I have one more book to open your heart to the refugee experience, this time a short chapter book with a small heroine you’ll love.
The Day My Father Became a Bush, written and illustrated by Joke van Leeuwen
published in The Netherlands in 2010; first American edition 2014 by Gecko Press
translation by Bill Nagelkerke
Her name is Toda. Well…it’s not actually Toda, but in the new land she comes to, her unpronounceable name is changed to Toda.
She’s just a small child, living a quiet life with her father who is a pastry chef. “He got up at four o’clock every morning to bake twenty different sorts of pastries and three kinds of cake.”
But her country is experiencing war, far off at first, then gradually creeping closer and closer to her home, until one day, her father sits her on his lap and tells her “that people were in no hurry to buy pastries anymore,” and he must help defend their land. Gran will care for her, and not to worry — he’s got a book with everything a soldier needs to know, including
This bush disguise is not truly effective for a dog. Hopefully it works better for Toda’s father.
how to disguise himself as a bush.
Soon, it’s not safe for Toda to stay at home, even with Gran there, and secret arrangements are made for her to join her estranged mother across the border. Toda’s journey as a refugee is baffling to her, as she blunders on her own from one strange situation to the next. It’s confusing, nerve-wracking, lonely, intimidating, even humiliating at times. I mean — what does a border even look like? A line drawn on the ground? A little hedge? How does one know when it’s been crossed?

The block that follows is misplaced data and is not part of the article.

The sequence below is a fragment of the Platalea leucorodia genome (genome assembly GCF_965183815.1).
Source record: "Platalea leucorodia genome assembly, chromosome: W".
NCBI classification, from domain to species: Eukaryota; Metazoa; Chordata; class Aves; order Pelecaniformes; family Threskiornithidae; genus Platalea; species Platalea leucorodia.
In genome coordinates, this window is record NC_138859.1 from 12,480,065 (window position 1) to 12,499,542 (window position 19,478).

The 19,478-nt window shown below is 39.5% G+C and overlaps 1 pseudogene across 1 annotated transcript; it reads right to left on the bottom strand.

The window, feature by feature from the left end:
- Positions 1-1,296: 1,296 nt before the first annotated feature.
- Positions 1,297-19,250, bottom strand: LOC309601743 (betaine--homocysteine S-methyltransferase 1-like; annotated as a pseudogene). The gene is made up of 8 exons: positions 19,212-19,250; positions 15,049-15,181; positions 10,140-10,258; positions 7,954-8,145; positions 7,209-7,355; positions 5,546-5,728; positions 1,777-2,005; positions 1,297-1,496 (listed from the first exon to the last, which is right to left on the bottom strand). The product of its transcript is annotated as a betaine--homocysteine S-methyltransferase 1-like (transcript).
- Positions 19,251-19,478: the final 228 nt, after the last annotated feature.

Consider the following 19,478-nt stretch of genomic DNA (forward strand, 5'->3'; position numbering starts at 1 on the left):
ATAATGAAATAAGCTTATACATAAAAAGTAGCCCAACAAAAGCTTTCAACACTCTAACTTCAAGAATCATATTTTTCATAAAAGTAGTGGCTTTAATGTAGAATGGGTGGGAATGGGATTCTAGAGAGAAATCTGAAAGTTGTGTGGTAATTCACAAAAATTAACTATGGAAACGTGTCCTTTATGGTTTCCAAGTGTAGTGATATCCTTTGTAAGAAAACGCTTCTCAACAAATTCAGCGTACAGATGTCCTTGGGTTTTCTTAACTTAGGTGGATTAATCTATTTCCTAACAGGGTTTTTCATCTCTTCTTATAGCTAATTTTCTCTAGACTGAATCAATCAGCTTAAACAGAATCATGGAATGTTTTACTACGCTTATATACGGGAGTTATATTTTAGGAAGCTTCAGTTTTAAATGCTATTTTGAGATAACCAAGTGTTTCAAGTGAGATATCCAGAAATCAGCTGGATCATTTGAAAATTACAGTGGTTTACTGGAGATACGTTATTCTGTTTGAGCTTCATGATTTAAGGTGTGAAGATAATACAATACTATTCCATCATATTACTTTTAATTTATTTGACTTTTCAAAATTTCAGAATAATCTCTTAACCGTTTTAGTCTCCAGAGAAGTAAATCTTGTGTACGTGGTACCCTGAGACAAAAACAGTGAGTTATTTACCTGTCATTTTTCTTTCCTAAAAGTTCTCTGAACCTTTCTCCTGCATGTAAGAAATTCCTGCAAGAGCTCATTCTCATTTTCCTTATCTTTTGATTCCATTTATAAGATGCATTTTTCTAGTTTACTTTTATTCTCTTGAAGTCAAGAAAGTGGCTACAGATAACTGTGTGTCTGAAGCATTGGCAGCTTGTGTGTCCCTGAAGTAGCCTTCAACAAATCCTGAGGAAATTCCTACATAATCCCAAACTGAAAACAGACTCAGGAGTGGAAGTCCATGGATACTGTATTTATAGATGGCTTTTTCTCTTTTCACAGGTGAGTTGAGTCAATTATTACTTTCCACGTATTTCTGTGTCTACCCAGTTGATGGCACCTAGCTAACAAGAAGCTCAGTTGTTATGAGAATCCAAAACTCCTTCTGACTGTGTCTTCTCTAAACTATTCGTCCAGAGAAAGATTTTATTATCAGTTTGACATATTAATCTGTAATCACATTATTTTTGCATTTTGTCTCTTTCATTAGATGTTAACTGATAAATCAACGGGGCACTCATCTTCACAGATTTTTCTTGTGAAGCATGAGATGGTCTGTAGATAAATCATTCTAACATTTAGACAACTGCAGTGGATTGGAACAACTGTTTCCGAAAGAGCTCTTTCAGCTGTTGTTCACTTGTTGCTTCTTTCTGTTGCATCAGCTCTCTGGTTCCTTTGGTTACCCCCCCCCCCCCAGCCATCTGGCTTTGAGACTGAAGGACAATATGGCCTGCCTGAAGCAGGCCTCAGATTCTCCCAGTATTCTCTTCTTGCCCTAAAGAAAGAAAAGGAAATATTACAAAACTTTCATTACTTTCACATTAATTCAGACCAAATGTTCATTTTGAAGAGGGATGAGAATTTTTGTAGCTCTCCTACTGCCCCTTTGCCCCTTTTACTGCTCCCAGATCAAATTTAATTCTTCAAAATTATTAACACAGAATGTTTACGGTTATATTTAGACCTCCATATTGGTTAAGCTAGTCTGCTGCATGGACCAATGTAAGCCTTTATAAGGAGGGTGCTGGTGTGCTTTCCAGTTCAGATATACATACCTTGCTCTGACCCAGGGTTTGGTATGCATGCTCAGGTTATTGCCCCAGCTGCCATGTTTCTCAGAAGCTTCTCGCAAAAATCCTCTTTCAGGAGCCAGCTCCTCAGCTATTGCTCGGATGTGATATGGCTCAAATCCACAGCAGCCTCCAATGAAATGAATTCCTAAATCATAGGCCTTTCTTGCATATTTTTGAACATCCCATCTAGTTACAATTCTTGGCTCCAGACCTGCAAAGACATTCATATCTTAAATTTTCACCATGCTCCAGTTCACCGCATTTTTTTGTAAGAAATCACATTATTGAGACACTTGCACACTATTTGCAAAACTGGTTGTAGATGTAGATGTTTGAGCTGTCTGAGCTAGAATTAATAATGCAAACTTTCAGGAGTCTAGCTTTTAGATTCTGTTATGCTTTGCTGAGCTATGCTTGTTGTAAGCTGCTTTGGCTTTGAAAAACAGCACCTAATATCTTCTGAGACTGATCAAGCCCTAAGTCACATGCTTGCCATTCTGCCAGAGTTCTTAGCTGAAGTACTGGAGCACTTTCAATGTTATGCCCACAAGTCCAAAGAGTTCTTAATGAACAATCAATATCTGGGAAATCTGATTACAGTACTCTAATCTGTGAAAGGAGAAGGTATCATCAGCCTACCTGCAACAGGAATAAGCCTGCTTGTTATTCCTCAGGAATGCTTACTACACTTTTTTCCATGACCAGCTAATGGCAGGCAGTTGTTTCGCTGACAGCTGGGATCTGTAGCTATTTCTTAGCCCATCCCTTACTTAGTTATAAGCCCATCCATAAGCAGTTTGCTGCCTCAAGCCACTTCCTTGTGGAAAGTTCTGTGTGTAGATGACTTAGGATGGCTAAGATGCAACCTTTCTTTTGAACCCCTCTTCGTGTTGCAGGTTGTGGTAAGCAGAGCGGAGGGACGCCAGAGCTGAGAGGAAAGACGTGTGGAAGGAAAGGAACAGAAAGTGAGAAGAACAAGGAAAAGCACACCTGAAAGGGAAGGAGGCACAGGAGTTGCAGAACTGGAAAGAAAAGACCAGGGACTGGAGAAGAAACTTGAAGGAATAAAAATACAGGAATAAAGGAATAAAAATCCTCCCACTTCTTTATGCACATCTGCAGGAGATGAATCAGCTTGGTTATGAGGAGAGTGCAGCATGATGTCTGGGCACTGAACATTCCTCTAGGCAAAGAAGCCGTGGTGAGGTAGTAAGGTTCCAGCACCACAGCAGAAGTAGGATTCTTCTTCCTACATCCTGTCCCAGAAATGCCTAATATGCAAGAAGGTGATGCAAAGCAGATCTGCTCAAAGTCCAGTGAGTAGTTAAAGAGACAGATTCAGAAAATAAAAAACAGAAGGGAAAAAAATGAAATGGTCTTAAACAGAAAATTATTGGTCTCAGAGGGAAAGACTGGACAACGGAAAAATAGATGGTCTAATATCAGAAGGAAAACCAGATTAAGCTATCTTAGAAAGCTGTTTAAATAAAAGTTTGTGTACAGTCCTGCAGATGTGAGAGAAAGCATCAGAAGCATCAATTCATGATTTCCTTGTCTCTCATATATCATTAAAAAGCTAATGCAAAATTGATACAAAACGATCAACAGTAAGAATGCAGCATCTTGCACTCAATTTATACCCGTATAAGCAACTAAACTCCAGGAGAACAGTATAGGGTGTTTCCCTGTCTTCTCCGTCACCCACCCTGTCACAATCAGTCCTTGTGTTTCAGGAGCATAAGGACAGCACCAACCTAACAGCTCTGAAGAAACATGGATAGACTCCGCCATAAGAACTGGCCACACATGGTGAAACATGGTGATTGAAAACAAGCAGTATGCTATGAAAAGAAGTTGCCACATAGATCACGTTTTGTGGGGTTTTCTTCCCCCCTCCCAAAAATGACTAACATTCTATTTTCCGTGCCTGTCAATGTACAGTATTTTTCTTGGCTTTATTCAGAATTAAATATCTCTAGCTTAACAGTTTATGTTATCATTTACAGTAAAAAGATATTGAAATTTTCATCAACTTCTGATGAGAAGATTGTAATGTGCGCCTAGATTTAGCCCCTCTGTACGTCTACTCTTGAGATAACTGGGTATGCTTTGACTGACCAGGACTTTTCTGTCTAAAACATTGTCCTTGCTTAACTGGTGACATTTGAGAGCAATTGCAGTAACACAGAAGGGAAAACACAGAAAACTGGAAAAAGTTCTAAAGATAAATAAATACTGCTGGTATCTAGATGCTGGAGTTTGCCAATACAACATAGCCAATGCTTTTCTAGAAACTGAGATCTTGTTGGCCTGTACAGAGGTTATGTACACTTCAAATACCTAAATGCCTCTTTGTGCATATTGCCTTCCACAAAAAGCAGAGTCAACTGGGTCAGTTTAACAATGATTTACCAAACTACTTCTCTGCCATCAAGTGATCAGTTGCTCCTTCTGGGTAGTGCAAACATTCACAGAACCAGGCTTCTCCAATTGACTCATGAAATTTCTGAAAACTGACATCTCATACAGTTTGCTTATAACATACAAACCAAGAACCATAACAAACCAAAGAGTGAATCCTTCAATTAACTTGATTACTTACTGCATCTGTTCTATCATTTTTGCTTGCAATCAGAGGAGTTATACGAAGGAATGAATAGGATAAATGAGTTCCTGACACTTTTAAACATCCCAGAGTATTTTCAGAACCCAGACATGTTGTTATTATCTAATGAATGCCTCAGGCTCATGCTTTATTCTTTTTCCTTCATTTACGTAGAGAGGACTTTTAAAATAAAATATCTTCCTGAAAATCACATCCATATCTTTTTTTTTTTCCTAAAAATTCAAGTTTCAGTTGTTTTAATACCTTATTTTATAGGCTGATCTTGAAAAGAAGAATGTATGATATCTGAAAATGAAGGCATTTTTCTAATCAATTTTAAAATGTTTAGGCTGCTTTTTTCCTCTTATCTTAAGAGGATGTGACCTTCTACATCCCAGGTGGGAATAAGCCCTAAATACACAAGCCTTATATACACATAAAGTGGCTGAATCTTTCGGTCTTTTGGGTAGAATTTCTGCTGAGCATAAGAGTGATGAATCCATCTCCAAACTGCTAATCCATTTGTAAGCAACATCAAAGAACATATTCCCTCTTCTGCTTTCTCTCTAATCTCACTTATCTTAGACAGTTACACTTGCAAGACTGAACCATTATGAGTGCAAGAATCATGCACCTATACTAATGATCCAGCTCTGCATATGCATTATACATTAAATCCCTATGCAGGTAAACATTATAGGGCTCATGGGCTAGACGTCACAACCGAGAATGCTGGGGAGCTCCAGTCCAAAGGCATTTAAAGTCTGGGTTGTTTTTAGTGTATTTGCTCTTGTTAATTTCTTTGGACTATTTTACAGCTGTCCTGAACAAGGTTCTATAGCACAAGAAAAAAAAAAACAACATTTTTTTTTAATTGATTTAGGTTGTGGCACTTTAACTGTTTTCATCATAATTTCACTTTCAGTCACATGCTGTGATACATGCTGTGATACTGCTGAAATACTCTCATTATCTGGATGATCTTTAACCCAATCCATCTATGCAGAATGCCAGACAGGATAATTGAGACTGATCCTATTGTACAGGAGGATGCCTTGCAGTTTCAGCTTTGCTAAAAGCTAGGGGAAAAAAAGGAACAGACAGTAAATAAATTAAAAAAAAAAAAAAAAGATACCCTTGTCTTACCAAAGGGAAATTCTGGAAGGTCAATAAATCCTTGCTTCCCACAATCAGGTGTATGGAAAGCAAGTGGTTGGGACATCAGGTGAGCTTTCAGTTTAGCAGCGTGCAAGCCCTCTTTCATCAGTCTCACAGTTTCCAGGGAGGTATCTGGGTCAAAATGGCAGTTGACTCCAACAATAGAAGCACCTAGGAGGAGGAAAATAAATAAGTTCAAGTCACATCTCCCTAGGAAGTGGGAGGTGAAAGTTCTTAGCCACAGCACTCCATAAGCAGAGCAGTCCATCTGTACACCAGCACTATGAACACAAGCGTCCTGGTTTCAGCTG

Joke van Leeuwen has captured the naive, perplexing thoughts, emotions, and perspectives of a young child thrown into a muddle of partings, bewildering journeys, uncharitable strangers and kind-hearted ones, foreign languages, and government red tape. Through it all, Toda’s earnest, candid, gentle view of life and her devotion to her father, envelop the story in an atmosphere of innocence and hope.
Removing Toda’s story from any particulars of location and time gives an almost parable-like quality to it, and there is certainly much wisdom to gain from seeing the refugee experience through her eyes. I very much enjoyed this book. It’s about 100 pages and could be read aloud to children as young as age 6 or 7.